The “high-throughput blockchain platform” Zilliqa and their grantee “Unstoppable Domains” are pitching their vision for domain name systems over blockchain, with the .zil top-level domain (TLD) the first of Unstoppable Domains’ offerings. Typically, fly-by-night blockchain startups are essentially (and literally, given the proliferation of worthless altcoins) a dime a dozen—this plan is so intellectually vacant as to require commentary.
Unstoppable Domains’ conceit, as stated in a press release, is that “the self-custody nature of blockchain domains gives owners the ability to create uncensorable websites and permissionless transfers. Once domains are transferred into a user’s wallet, those users have full custody over that asset.” In effect, this prevents registrars from locking domains used for fraud or abuse— also circumventing the potential for arbitration, like the ICANN Uniform Domain-Name Dispute-Resolution Policy (UDRP).
SEE: Launching a career in cybersecurity: An insider’s guide (free PDF) (TechRepublic)
Why would ICANN, the operator of the public DNS root zone, allow this to happen? ICANN is not involved—the entire Unstoppable Domains system operates outside the control of ICANN, on an alternative DNS root, making any of the .zil domain names unresolvable (and therefore unusable) by default on computers and smartphones. Using an alternative DNS root requires changing DNS settings, which is not always possible, depending on the security settings of your computer.
The business plan is not remotely novel or innovative. Attempting to operate a domain name service over blockchain was attempted in 2011 with Namecoin, which was banned from OpenNIC in July following abuse of the platform by malware operators. OpenNIC itself is the biggest and longest-serving alternative DNS root operator, founded in 2000. It operates TLDs including .chan, .neo, and .pirate, as well as provides peering for .fur, a TLD operated by FurNIC.
EmerDNS also exists, and is equally useless.
The security benefit that these blockchain-based DNS operators purport to provide is specious, at best. It provides no actual networking security that initiatives such as DNS over HTTPS—which is secure enough it earned Mozilla the “Internet Villain” award from the Internet Services Providers Association in the UK for making censorship difficult.
Unstoppable Domains claims to have more than 80,000 domains already registered, though is opening a “sunrise period” for trademark owners to register names to avoid cybersquatting. Simultaneously, the company is auctioning “premium” domains, including “the most common words, the shortest words, and the most valuable .com domains,” with the go-live scheduled for September 15.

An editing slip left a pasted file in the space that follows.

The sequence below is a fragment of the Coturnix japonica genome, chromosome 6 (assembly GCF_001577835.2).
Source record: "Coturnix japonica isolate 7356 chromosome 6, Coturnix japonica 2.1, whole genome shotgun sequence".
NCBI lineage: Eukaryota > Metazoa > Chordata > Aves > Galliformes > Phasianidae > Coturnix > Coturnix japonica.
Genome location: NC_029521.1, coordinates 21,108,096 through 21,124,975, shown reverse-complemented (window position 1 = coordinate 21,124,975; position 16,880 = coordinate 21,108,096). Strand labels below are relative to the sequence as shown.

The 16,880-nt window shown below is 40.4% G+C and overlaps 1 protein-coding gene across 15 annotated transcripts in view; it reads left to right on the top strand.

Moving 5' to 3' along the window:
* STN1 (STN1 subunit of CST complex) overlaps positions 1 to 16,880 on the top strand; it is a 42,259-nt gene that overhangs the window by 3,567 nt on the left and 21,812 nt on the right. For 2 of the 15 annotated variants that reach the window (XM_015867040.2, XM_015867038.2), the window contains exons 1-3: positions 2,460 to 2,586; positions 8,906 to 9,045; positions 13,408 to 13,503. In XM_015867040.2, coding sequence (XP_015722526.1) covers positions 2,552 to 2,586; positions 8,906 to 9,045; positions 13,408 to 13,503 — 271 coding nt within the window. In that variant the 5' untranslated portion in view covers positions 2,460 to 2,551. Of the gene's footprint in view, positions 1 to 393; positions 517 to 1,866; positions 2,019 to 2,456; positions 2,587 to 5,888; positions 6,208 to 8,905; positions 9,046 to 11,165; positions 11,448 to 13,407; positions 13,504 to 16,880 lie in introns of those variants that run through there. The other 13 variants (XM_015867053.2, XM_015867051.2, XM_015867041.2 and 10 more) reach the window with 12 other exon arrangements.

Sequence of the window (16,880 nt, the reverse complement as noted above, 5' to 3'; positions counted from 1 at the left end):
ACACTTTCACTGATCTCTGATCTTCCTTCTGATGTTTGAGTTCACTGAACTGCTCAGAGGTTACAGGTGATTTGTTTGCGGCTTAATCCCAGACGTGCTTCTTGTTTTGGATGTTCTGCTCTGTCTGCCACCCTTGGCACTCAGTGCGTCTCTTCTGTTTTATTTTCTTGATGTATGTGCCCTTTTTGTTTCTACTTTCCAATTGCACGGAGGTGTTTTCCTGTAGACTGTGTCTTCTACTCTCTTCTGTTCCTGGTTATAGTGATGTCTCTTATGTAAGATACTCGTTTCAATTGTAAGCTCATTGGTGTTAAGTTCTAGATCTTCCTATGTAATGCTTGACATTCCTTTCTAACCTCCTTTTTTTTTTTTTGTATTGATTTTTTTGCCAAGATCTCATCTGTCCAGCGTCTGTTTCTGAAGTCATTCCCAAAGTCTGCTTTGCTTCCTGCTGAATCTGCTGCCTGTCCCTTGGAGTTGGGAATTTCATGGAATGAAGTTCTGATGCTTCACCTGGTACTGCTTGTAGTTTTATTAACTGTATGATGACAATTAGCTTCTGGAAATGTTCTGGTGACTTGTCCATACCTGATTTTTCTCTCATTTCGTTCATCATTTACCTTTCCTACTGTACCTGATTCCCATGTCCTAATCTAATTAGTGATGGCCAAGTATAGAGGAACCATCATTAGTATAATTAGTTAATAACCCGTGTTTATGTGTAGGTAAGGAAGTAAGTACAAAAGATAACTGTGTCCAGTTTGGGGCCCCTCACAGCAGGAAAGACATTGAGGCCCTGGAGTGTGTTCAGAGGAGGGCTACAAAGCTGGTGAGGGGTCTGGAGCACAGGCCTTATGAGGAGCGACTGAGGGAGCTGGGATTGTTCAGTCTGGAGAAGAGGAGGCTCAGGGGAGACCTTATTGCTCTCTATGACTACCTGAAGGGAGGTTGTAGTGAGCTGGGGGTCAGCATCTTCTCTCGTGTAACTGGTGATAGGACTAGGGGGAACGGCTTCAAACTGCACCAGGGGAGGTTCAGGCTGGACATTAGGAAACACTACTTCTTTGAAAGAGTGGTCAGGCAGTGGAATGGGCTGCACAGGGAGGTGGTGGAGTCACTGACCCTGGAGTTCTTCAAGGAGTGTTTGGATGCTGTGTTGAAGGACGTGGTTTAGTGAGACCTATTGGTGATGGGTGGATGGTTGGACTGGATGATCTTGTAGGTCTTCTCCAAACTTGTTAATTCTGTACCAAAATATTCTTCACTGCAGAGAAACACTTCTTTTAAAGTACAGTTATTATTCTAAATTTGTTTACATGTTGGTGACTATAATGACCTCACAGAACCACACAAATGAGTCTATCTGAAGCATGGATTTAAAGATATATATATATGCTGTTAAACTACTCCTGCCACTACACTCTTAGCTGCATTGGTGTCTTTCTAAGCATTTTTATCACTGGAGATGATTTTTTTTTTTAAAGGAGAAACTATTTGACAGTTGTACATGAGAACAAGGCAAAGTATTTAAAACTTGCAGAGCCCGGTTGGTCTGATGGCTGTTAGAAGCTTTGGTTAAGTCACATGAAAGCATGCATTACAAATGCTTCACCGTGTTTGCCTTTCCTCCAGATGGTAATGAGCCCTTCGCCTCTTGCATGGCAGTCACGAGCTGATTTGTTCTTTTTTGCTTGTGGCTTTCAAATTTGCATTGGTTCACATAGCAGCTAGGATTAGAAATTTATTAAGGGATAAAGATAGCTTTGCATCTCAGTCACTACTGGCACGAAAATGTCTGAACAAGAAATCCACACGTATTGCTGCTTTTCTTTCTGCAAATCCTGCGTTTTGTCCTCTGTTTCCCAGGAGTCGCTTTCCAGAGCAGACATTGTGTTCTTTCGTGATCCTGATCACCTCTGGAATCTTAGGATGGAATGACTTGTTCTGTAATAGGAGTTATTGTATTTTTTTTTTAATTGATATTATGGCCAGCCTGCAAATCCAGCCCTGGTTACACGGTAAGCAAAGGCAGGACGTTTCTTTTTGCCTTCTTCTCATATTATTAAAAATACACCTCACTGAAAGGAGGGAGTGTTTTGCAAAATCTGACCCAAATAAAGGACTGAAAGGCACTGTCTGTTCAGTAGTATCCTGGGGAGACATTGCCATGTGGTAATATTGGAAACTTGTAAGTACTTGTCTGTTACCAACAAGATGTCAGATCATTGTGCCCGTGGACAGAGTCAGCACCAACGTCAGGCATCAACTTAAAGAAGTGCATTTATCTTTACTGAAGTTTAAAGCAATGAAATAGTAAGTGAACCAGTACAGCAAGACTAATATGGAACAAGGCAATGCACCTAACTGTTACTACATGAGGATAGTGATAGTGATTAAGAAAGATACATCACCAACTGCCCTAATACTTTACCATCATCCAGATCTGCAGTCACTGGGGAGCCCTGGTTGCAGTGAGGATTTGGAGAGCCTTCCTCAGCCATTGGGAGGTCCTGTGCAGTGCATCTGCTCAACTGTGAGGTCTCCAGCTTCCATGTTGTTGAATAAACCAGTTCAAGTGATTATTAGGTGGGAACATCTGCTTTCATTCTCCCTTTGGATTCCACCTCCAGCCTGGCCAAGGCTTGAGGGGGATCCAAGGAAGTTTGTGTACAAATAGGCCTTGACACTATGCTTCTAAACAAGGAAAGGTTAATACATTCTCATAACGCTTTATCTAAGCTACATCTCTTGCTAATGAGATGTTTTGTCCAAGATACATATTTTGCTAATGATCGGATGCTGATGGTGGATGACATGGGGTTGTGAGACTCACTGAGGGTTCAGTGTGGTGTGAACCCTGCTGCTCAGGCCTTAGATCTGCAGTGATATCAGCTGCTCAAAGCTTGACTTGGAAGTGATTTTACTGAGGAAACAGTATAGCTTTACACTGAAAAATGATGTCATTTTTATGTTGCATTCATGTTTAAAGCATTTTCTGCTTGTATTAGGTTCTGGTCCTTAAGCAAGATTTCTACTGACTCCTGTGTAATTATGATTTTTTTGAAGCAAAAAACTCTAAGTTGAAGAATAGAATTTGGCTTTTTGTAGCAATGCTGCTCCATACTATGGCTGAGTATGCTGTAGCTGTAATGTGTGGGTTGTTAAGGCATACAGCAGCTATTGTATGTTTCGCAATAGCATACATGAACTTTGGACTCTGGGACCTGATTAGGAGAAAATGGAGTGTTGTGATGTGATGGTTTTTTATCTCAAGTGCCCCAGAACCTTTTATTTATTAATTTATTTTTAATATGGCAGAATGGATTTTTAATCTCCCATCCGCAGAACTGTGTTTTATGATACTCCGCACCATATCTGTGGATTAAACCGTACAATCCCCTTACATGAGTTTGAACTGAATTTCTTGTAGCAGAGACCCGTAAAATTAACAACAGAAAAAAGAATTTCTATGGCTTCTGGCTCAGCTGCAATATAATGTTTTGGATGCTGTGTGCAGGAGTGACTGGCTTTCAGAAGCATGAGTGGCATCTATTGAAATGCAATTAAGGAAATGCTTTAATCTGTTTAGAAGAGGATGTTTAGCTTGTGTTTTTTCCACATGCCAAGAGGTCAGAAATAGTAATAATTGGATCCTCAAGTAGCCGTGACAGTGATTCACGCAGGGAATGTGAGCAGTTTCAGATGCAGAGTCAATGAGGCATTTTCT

The complete lack of oversight or abuse prevention—touted as a feature, not a bug, in several places in the press release—states “it is extremely important for trademark holders to protect their brand and claim their digital assets before somebody else does,” adding that asset transfers are “irreversible,” and that “brands should be aware not just of how to protect themselves, but also to be proactive about their presence on the blockchain internet.”
Attempts to cloak Unstoppable Domains in credibility are also peppered into the release, claiming that the company is “similar to Verisign, owner of .com,” and that “IBM and Amazon have already begun deploying their own solutions to claim digital assets,” linking to their own independent and unrelated blockchain initiatives.
The proliferation of ICANN-sanctioned generic TLDs (gTLDs) is problematic enough for trademark owners, with a 2015 investigation into the .sucks gTLD by the FTC and Canada’s Office of Consumer Affairs condemning the operation as “predatory, exploitative and coercive.” Unstoppable Domains’ introduction of a blockchain-based domain system, and simultaneous hand waving of trademark protection and anti-abuse concerns as impossible because the design of the system is completely irresponsible.
For more on domain names, check out “Rampant spam, falling registrations show new gTLDs have limited business value” and “How fraudulent domain names are powering phishing attacks” on TechRepublic.